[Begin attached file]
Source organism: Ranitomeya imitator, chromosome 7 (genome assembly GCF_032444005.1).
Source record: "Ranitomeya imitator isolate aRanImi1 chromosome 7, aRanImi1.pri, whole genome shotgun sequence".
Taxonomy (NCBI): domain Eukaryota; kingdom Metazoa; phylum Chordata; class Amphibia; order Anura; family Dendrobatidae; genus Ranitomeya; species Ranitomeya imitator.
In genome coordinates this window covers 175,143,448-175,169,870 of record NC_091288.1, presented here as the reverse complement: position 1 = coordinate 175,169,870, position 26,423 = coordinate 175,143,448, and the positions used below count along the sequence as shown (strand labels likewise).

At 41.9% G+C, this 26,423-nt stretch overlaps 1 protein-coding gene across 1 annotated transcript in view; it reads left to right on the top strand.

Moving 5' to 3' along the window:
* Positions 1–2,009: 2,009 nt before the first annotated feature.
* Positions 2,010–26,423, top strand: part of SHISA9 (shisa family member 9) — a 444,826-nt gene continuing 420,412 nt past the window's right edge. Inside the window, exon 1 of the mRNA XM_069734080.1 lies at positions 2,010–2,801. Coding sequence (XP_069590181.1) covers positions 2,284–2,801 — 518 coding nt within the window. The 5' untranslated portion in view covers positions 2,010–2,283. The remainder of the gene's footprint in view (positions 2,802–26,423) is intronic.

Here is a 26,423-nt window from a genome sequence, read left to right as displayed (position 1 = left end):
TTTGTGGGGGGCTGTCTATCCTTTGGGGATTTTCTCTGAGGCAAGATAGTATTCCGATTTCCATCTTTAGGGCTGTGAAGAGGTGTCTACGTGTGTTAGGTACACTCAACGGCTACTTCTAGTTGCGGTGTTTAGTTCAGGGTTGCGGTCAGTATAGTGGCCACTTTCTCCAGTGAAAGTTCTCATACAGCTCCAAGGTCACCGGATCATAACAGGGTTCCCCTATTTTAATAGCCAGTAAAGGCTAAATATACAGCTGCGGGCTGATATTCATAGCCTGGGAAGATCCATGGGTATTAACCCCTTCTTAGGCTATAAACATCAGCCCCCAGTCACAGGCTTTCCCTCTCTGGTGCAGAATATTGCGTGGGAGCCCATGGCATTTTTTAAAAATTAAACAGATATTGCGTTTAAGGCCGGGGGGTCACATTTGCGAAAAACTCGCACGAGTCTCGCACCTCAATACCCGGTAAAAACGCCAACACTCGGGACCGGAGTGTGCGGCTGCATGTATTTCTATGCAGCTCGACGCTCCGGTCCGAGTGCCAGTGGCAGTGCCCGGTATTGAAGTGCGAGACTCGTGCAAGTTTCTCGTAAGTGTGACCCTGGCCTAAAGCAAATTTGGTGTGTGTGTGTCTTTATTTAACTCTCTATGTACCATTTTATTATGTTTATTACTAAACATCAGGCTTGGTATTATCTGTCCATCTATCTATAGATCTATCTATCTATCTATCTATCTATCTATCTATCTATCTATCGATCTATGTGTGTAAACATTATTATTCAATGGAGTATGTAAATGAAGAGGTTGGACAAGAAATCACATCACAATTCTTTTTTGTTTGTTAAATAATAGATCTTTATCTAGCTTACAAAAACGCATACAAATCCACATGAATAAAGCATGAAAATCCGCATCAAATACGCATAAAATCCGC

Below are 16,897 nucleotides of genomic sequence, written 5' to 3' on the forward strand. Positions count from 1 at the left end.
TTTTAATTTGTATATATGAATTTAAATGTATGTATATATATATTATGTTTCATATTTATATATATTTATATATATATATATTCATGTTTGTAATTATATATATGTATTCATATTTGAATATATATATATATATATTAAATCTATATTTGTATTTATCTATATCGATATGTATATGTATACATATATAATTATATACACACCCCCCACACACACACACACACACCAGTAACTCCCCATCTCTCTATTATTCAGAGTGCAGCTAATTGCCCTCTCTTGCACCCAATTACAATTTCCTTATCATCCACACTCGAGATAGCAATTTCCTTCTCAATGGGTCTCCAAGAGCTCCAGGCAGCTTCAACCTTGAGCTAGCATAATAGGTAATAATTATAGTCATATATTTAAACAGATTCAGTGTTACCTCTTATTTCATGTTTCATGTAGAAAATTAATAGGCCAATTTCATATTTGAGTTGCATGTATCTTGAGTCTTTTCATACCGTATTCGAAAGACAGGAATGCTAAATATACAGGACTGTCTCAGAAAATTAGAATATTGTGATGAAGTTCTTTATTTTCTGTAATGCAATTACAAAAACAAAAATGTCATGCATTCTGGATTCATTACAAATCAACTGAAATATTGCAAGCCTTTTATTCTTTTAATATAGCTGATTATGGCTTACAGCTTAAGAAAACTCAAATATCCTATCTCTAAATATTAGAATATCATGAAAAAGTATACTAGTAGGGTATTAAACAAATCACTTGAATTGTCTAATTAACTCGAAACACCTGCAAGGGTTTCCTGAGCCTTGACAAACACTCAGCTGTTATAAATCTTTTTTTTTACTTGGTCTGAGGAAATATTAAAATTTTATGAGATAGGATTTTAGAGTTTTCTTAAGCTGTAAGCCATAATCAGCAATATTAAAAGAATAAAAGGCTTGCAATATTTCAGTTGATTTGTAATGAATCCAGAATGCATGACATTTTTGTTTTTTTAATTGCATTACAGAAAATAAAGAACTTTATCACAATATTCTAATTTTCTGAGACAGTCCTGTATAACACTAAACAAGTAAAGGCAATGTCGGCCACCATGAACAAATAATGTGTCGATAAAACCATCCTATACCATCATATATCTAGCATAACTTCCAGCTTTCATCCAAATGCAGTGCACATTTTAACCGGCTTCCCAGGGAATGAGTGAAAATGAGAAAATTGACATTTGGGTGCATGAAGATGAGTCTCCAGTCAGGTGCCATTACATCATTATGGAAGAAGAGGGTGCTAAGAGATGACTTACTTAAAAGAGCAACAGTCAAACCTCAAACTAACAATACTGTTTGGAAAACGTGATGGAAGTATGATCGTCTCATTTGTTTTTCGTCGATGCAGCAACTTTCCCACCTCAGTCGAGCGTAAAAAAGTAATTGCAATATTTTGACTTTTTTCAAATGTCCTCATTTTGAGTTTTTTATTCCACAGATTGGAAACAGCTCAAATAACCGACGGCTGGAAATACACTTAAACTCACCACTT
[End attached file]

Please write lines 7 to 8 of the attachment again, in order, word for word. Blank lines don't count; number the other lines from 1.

* Positions 1–2,009: 2,009 nt before the first annotated feature.
* Positions 2,010–26,423, top strand: part of SHISA9 (shisa family member 9) — a 444,826-nt gene continuing 420,412 nt past the window's right edge. Inside the window, exon 1 of the mRNA XM_069734080.1 lies at positions 2,010–2,801. Coding sequence (XP_069590181.1) covers positions 2,284–2,801 — 518 coding nt within the window. The 5' untranslated portion in view covers positions 2,010–2,283. The remainder of the gene's footprint in view (positions 2,802–26,423) is intronic.